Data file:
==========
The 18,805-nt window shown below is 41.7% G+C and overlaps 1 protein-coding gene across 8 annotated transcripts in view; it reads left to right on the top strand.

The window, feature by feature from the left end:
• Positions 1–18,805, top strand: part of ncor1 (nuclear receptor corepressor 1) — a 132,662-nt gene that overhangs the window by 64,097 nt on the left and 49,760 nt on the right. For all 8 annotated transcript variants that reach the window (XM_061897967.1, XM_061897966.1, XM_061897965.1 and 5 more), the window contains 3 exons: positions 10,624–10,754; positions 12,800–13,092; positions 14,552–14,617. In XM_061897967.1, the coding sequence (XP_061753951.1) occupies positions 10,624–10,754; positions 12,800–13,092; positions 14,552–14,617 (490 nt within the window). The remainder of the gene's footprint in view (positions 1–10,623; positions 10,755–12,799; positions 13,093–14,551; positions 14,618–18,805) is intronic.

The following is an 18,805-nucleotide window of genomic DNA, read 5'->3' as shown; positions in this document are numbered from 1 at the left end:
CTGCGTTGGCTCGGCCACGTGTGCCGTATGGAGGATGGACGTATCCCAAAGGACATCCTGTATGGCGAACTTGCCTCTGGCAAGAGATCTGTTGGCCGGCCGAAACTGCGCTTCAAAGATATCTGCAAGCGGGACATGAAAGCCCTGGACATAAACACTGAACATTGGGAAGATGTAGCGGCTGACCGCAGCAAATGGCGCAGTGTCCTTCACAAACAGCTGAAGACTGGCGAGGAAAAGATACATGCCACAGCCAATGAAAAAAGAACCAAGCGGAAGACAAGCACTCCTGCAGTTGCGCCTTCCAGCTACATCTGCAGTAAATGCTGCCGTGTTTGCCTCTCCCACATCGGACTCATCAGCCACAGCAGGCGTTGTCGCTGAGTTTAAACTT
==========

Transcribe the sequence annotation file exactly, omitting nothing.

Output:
The 18,805-nt window shown below is 41.7% G+C and overlaps 1 protein-coding gene across 8 annotated transcripts in view; it reads left to right on the top strand.

The window, feature by feature from the left end:
• Positions 1–18,805, top strand: part of ncor1 (nuclear receptor corepressor 1) — a 132,662-nt gene that overhangs the window by 64,097 nt on the left and 49,760 nt on the right. For all 8 annotated transcript variants that reach the window (XM_061897967.1, XM_061897966.1, XM_061897965.1 and 5 more), the window contains 3 exons: positions 10,624–10,754; positions 12,800–13,092; positions 14,552–14,617. In XM_061897967.1, the coding sequence (XP_061753951.1) occupies positions 10,624–10,754; positions 12,800–13,092; positions 14,552–14,617 (490 nt within the window). The remainder of the gene's footprint in view (positions 1–10,623; positions 10,755–12,799; positions 13,093–14,551; positions 14,618–18,805) is intronic.

The following is an 18,805-nucleotide window of genomic DNA, read 5'->3' as shown; positions in this document are numbered from 1 at the left end:
CTGCGTTGGCTCGGCCACGTGTGCCGTATGGAGGATGGACGTATCCCAAAGGACATCCTGTATGGCGAACTTGCCTCTGGCAAGAGATCTGTTGGCCGGCCGAAACTGCGCTTCAAAGATATCTGCAAGCGGGACATGAAAGCCCTGGACATAAACACTGAACATTGGGAAGATGTAGCGGCTGACCGCAGCAAATGGCGCAGTGTCCTTCACAAACAGCTGAAGACTGGCGAGGAAAAGATACATGCCACAGCCAATGAAAAAAGAACCAAGCGGAAGACAAGCACTCCTGCAGTTGCGCCTTCCAGCTACATCTGCAGTAAATGCTGCCGTGTTTGCCTCTCCCACATCGGACTCATCAGCCACAGCAGGCGTTGTCGCTGAGTTTAAACTT